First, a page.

Google whined about this, while the default browser on OSX, the browser that 95% of Mac users use (i.e, the browser that enjoys monopoly share on OSX), has its search box LOCKED IN TO GOOGLE, with no option of changing the default search box, or even an option for adding secondary search engines.

    Of course, the DOJ laughed and told Google to go screw themselves, but its not like Google is above running to the DOJ like hypcritical cry babies.

  5. I don’t want to dive into the posts and the spin that is placed on this though I actually read each and every one – even the ones that were completely absurd.

    What I will say is that there seems to be some mistakes in the belief that we are the government. We, assuming you speak of the United States of America, are not the government. We are not *gasp* a democracy. We are a republic. (Recent spin-doctors have turned the term into “constitutional-republic.”)

    Either a dictionary or a good history book will reveal the differences. They aren’t exactly subtle differences either. But, I digress…

    Oh, yes, I am an MVP but frankly I could care less about your debate other than to say, “Good luck with that.”

  6. I don’t want to dive into the posts and the spin that is placed on this though I actually read each and every one – even the ones that were completely absurd.

    What I will say is that there seems to be some mistakes in the belief that we are the government. We, assuming you speak of the United States of America, are not the government. We are not *gasp* a democracy. We are a republic. (Recent spin-doctors have turned the term into “constitutional-republic.”)

    Either a dictionary or a good history book will reveal the differences. They aren’t exactly subtle differences either. But, I digress…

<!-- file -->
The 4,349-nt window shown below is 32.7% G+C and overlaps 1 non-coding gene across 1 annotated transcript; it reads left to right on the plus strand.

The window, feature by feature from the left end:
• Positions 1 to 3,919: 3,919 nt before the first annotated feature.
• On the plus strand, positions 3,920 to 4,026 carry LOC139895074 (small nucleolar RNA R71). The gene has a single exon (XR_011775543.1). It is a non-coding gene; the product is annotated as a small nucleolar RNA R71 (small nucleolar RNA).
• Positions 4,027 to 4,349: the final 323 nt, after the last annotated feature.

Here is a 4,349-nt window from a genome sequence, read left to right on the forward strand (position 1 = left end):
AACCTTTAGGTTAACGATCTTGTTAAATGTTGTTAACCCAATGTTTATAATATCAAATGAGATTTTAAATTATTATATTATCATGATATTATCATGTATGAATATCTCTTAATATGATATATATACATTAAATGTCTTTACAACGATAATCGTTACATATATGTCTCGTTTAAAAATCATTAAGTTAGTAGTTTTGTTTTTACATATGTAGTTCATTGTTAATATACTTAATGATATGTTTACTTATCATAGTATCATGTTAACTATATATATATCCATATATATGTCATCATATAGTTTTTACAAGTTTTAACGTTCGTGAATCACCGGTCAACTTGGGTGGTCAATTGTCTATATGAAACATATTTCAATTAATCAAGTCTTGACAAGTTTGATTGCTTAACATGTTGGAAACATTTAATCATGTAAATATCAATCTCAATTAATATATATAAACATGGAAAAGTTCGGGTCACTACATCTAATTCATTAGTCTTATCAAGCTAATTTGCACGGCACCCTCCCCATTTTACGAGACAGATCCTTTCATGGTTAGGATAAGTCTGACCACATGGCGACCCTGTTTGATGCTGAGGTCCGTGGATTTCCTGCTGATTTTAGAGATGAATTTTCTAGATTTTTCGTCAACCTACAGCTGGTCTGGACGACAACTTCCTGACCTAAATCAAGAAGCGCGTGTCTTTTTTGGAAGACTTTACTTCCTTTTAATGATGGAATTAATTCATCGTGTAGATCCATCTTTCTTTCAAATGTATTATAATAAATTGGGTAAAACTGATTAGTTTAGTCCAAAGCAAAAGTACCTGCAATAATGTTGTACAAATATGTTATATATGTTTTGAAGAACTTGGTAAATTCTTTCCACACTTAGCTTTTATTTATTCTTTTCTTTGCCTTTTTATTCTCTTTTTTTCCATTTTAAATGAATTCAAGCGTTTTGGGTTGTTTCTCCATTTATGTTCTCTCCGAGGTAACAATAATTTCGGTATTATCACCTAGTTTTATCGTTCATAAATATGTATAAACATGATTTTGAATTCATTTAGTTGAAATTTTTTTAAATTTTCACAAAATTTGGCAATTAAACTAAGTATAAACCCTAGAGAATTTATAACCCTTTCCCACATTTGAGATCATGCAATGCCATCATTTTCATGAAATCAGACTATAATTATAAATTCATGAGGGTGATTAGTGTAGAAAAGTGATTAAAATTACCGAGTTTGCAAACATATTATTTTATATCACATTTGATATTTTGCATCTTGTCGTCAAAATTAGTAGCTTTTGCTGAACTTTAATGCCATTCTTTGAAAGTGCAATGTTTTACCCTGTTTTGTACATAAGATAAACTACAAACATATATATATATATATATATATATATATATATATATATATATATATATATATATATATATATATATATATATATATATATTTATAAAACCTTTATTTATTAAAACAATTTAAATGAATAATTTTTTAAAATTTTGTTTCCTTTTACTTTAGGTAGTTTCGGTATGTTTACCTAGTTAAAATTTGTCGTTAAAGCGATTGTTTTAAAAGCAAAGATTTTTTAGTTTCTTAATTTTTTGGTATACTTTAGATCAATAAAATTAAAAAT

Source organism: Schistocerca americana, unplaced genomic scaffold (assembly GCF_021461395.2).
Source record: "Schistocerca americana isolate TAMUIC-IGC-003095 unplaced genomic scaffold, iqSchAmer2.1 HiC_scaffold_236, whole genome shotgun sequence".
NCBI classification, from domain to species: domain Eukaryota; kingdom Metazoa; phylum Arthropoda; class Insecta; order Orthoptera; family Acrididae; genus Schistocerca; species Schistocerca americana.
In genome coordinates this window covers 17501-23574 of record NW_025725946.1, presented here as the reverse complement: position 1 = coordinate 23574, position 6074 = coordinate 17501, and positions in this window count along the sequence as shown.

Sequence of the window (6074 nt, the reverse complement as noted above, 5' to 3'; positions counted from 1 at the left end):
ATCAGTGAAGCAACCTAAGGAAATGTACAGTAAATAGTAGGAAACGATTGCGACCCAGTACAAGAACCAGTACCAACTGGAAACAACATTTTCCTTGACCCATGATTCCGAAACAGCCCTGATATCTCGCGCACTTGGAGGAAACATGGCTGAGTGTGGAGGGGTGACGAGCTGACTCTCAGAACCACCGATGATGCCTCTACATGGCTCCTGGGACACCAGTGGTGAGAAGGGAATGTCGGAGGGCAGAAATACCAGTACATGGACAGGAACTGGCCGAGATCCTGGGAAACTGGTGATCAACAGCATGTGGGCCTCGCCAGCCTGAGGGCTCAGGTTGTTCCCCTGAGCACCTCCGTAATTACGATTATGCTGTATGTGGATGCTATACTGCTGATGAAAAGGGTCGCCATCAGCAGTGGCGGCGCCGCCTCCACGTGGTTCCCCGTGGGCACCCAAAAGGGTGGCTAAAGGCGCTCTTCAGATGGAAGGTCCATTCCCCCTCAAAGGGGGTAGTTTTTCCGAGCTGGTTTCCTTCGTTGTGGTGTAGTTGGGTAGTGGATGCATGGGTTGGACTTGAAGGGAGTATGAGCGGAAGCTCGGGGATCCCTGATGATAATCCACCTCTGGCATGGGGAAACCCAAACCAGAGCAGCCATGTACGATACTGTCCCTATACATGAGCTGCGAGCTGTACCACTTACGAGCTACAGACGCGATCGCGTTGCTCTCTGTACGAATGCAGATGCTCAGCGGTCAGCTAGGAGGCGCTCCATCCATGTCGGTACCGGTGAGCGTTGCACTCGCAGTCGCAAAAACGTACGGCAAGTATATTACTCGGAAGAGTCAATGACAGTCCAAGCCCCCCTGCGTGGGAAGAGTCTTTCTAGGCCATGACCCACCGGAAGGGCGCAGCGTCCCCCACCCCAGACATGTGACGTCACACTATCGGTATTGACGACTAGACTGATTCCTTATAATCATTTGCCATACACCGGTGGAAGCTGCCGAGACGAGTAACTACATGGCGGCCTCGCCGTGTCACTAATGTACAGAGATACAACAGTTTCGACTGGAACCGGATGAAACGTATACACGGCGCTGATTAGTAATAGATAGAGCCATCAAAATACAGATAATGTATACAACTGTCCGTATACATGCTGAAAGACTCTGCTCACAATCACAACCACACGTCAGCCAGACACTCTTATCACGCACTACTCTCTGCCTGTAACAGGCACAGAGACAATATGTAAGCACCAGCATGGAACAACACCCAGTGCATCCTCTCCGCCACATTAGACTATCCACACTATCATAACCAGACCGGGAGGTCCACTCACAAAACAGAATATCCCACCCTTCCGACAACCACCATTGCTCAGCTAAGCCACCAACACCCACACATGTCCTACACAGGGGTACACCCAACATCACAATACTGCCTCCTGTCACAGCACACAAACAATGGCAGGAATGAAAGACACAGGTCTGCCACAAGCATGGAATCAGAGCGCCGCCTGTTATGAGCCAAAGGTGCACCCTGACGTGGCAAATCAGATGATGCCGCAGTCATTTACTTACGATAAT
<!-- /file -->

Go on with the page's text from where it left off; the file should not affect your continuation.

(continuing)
Oh, yes, I am an MVP but frankly I could care less about your debate other than to say, “Good luck with that.”

  7. @52 “Most recently, Microsoft used lobbyists to pressure members of the Senate Committee on Governmental Operations (COGO) to remove the words they didn’t like from a Senate bill requiring open standards in government computing.”

    Hey! Wait a minute! Since when did businesses start using lobbyists to gain an advantage?

    And I wonder what possible motive Google would have had in hiring lobbying firm PodestaMattoon.

  8. @52 “Most recently, Microsoft used lobbyists to pressure members of the Senate Committee on Governmental Operations (COGO) to remove the words they didn’t like from a Senate bill requiring open standards in government computing.”

    Hey! Wait a minute! Since when did businesses start using lobbyists to gain an advantage?

    And I wonder what possible motive Google would have had in hiring lobbying firm PodestaMattoon.

  9. Hey “Anon” @52.

    I suspect you do not know that Sandi does not work for Microsoft and MVPs are not Microsoft employees.

  10. Hey “Anon” @52.

    I suspect you do not know that Sandi does not work for Microsoft and MVPs are not Microsoft employees.

  11. >you do the strike through and update with other blog posts, why not with this?

    Because I think the post is still factually correct. Microsoft asked many many groups and people to defend it in various ways. I remember getting many emails and other information both from Microsoft and other MVP members. It might not have been specifically THROUGH the MVP program, but they definitely asked me to help out.

  12. >you do the strike through and update with other blog posts, why not with this?

    Because I think the post is still factually correct. Microsoft asked many many groups and people to defend it in various ways. I remember getting many emails and other information both from Microsoft and other MVP members. It might not have been specifically THROUGH the MVP program, but they definitely asked me to help out.